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                               THE FRENCH RIVIERA

We sailed along the French coastline, past houses of bricks made from surrounding soil be it limestone, sandstone or the red clay. The rocky coastline was broken by area of people lazing in lawnchairs on pebble beaches. We passed the impressive Oceanographic Museum of Monaco, then past Cap Ferrat bragging some of the most elegant villas and the finest gardens along the coast.
Ville Franche

Aug 7/09     We sailed into the Port of Ville Franche, a steep sided bay with villas scattered among the rocky cliffside. We anchored right under a Citadel, built in 1560 to guard the port. The Citadel holds open air cinemas androck/pop performances. It is quite a sight at night all lit up!

That evening we took our tender to a designated dinghy area - a real treat not to have to search for a place to land for a change. We wandered around the town of Ville France  and longingly read the menus, looking for ideas for some French cuisine onboard. There is no way we could afford to eat out here! I am again practicing my highschool French, which I do better with than Italian.


The anchorage was rolly but the location was ideal, near a train or bus to Monaco and Nice. And the surrounds were awesome!

Concerts, Fireworks, Airshows!

One night we were treated to a pop/rock concert in English which was performed in the Citadel right above us. So we sat in our cockpit and enjoyed our chocolate croissants until bedtime. The music was still going on at 2 am when I got up briefly, but nightlife seems to be the norm everywhere in Europe. They are early morning risers, everything closes for siesta at 1pm and reopens again at 5pm until..... We still haven't got our bodies used to that schedule and seem to always go to town when everything is closed! Then in bed when the action is happening!

Ashore, we discovered a relaxed resort, with narrow streets running higgledy-piggledy up and down, joined by paths. There was a bakery, laundry at 10 Euros a load, a market and fuel for 1.28 Euro/litre!!

During the day, we were treated to Air Shows put on by the French Airforce, colored smoke trailing from the jets flying in formations above us. It went on all day, and as the deafening thunder from the aircraft cracked the atmosphere, the pass-bys were so close we could see the pilot in the cockpit.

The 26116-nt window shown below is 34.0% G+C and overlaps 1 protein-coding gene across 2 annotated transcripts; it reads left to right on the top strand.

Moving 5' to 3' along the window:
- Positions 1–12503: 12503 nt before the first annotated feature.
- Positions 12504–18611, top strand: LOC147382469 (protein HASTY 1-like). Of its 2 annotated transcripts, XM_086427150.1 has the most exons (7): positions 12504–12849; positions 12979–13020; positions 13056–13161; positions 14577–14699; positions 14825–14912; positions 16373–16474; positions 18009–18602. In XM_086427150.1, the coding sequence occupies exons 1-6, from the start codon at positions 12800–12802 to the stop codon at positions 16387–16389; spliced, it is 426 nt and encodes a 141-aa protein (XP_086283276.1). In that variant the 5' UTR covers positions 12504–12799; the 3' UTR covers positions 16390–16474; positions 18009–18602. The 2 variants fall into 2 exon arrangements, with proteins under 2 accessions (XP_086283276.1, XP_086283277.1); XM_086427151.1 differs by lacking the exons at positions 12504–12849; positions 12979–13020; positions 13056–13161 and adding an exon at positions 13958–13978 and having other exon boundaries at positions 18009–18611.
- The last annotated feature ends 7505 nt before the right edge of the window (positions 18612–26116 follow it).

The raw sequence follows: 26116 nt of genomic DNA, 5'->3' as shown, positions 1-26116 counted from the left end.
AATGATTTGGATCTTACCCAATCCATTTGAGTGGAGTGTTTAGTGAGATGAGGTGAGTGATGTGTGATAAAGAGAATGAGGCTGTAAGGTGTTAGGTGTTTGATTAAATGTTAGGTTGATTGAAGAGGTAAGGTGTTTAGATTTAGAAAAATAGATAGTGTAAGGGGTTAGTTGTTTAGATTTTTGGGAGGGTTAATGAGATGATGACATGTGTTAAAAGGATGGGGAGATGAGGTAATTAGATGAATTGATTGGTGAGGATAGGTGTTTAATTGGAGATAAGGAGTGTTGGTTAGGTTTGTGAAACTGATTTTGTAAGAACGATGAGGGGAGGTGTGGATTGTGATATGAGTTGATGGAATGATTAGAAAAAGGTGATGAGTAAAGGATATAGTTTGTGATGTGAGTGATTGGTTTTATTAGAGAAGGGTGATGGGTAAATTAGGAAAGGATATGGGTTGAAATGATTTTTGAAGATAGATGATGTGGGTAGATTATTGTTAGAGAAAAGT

A Marriage with the Sea!

Every night we were treated to fireworks - front row seats, as the astounding displays exploded high above the rigging. These were professional shows, the quality I have not seen since New Years Eve in Sidney Harbor. It was all part of the festivities of the Day of Assumption, which is a celebration of the marriage with the sea, fitting for us!

Aug 9/09    Gord is plagued with a headache. He broke his glasses so likely eyestrain. We still do not have our watermaker parts but we got word that they have reached the UK.

Gord's headache had abated so we made a second attempt to visit Monaco. But when Gord stepped out of the dinghy, he put his back out. Pretty bad...it was hard for him to get back to the Ascension. So he is in pain and I only hope the boat isn't so rolly again tonight as that is what triggers his back problems. Oh well, looks like we will be treated to some classical music coming from the citadel tonight.

August 11/09

Things are looking up. Gord's back got a bit better and our parts for the watermaker arrived. Unfortunately, after attempting to get our parts for over a month and a half, they sent us the wrong parts. But Gord somehow managed to make it work with the wrong pieces and we are now making water again.


We finally hopped on a bus to Monaco but the bus was bursting full and we had to stand.  Gord's back was toast by the time we got to Morocco 45 minutes later. Monaco

Monaco is a country, a monarchy with Prince Albert II as head of state.

The country is only about two squared kilometres in area, but has a population of over 30,000 people, making it the most populated country in the world.

A Playground for the Rich & Famous

We departed from the bus only to face a tower of daunting steps that led to the palace and the old town. We finally conquered the stairs, slowly, stopping to enjoy the fantastic views along the way. We could see Monaco and the harbor brimming with luxury yachts, the modern city highrises of Monte Carlo in the distance. Monaco is well known for its tax haven status, and has a great deal to do with its exclusivity and appeal. A playground for the rich and famous, it is part of the super yacht circuit.